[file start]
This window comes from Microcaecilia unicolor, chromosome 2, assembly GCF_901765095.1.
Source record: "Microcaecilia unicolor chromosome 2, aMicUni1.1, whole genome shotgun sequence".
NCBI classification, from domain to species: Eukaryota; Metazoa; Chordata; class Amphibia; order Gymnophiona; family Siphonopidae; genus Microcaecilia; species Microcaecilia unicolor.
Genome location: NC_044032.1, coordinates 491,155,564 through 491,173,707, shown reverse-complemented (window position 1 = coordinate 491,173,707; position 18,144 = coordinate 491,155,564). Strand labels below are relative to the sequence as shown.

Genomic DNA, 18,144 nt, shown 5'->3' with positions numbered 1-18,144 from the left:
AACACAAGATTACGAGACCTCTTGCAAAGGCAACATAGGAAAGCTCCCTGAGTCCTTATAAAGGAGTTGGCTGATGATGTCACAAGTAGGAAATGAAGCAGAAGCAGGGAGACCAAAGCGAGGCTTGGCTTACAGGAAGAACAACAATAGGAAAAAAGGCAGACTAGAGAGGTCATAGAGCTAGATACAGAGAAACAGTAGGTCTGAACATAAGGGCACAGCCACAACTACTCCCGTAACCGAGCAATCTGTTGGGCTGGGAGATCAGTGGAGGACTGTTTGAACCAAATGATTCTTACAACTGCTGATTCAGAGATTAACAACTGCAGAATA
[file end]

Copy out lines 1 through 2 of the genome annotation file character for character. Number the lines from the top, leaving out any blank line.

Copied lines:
This window comes from Microcaecilia unicolor, chromosome 2, assembly GCF_901765095.1.
Source record: "Microcaecilia unicolor chromosome 2, aMicUni1.1, whole genome shotgun sequence".